“What we’re seeing here is that it is consistently a little bit more traditional,” he continued. “This boat has a traveler. That’s, I think, a very nice thing. It has midboom mainsail sheeting, which gives you that athwartships control that’s so key. You know, nothing revolutionary there at all. It’s kind of old-school. And I like it. And of course, like every model, it has the wine rack and the dust bin. That’s when you know you’re on a Dufour. It also has great sea berths, something we’re not always seeing. But what’s better on a sailboat than fine sea berths? There’s something wholesome and pure about good ideas that aren’t tossed away in the name of innovation for the sake of it.”
To carry the thought onward, in recent years, Dufour has introduced outdoor barbecues next to their big swim platforms aft. The 530 has one as well. Thank goodness. We love a grilled hot dog and a brewski after our swim.
“Five or six years ago, the ‘evolutionary’ Dufour was revolutionary by moving the galley forward in the saloon, which you’re seeing other people mimic now,” Pillsbury said. “And it is a great solution.”
With Dufour, it seems, the more things change, the more they remain the same. And we’re fine with it.
Big Sister Also Rocks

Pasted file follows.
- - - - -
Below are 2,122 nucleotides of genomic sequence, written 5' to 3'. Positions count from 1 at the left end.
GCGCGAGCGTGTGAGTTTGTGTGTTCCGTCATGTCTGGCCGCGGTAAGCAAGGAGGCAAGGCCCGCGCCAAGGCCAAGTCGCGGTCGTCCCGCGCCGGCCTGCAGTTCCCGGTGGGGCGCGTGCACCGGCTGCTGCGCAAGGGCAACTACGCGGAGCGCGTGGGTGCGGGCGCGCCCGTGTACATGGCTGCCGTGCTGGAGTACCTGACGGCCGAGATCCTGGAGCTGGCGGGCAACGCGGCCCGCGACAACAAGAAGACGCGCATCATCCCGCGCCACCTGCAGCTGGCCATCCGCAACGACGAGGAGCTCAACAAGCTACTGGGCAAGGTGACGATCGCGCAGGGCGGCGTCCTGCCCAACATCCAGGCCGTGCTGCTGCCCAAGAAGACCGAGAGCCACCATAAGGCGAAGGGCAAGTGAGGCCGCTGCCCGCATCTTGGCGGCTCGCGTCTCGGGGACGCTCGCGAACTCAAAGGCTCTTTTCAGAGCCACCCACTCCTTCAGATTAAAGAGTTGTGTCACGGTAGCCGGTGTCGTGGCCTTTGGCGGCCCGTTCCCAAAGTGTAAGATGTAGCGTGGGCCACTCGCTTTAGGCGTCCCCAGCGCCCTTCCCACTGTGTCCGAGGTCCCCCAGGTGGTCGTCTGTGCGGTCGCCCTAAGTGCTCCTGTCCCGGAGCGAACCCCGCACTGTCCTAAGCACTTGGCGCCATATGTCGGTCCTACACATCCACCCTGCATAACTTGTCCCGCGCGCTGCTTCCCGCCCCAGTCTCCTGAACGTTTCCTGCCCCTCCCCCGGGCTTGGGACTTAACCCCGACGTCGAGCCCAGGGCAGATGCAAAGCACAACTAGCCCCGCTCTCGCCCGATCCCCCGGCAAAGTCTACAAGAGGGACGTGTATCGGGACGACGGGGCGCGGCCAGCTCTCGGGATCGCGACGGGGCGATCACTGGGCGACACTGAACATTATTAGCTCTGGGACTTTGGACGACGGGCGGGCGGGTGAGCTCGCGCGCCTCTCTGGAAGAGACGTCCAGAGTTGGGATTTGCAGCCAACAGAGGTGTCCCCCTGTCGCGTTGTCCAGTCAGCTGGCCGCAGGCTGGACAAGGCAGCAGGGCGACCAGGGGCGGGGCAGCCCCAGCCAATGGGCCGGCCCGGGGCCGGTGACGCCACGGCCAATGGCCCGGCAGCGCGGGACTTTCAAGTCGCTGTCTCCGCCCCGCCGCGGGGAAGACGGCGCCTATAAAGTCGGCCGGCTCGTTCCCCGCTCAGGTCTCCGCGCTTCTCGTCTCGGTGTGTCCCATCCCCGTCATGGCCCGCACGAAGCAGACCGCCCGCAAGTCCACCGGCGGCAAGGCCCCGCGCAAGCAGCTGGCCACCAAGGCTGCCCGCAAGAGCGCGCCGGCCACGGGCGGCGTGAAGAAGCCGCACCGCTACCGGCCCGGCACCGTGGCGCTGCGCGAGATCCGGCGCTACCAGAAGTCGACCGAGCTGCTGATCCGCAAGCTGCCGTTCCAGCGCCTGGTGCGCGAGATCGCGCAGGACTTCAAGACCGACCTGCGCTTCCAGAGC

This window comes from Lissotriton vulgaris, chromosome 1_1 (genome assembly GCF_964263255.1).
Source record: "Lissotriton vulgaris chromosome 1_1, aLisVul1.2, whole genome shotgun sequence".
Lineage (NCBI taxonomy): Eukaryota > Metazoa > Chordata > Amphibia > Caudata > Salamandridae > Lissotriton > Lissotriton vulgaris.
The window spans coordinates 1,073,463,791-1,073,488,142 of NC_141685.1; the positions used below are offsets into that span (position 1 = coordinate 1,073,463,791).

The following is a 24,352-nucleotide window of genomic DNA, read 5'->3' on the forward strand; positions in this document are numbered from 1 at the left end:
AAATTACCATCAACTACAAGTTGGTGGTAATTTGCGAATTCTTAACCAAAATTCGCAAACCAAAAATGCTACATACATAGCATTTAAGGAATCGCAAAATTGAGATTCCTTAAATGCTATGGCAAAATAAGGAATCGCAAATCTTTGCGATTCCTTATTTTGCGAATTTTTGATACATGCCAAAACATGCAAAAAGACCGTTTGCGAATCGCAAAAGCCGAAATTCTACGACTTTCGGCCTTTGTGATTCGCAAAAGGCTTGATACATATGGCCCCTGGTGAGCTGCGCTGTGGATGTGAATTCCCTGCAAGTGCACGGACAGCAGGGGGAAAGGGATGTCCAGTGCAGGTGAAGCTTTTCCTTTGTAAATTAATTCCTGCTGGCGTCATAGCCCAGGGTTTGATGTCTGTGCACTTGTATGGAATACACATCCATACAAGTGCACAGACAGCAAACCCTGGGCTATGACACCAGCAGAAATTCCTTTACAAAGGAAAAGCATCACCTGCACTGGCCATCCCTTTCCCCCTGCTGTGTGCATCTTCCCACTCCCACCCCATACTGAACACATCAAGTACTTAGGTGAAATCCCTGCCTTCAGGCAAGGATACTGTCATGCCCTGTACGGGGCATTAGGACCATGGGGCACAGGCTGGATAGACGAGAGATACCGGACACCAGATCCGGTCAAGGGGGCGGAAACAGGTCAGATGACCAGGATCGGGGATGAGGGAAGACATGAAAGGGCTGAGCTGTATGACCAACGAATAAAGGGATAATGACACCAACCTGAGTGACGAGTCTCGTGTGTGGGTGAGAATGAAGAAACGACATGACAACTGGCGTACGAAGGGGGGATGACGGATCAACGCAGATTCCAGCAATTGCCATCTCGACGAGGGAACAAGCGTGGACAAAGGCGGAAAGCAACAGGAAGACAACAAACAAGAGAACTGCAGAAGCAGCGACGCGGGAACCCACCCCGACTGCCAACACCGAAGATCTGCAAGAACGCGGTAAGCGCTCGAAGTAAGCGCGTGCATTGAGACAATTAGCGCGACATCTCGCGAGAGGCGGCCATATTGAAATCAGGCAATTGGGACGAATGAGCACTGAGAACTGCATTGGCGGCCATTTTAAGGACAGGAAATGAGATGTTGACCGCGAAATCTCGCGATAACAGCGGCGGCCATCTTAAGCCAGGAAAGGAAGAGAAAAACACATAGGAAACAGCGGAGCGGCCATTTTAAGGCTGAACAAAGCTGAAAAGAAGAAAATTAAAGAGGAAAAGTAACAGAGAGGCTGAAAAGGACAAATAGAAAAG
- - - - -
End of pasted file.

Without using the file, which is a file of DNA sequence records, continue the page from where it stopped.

We’ve already expressed our deep affection for the Excess 11, which we named 2021′s Overall Boat of the Year. But the 11′s big sister, the Excess 15, is also a rocking sailboat that we very much enjoyed sailing. It was also easily worth a prize, and likely would’ve garnered one in an expanded field with a dedicated class of catamarans.
As with the 11, the 15 refers to its length in meters, which translates to 48 feet, 6 inches. So, she’s a big, rangy cat!
Murphy felt one its strongest optional features was right overhead: “In the hardtop Bimini that comes aft over that social space in the cockpit, there’s an optional sunroof built right into it that slides open or closed. This is another one of those kind of design problems we’ve seen on many of the boats that we sail. It’s really lovely to be able to open up the space when you’re under sail and want to see the sunshine or the stars—or when you want clear visibility of the sail plan up through the middle of the boat—and close it against sun or rain. It’s a wonderful feature, and I would recommend that anybody interested in these boats take that option. It’s a very strong one.”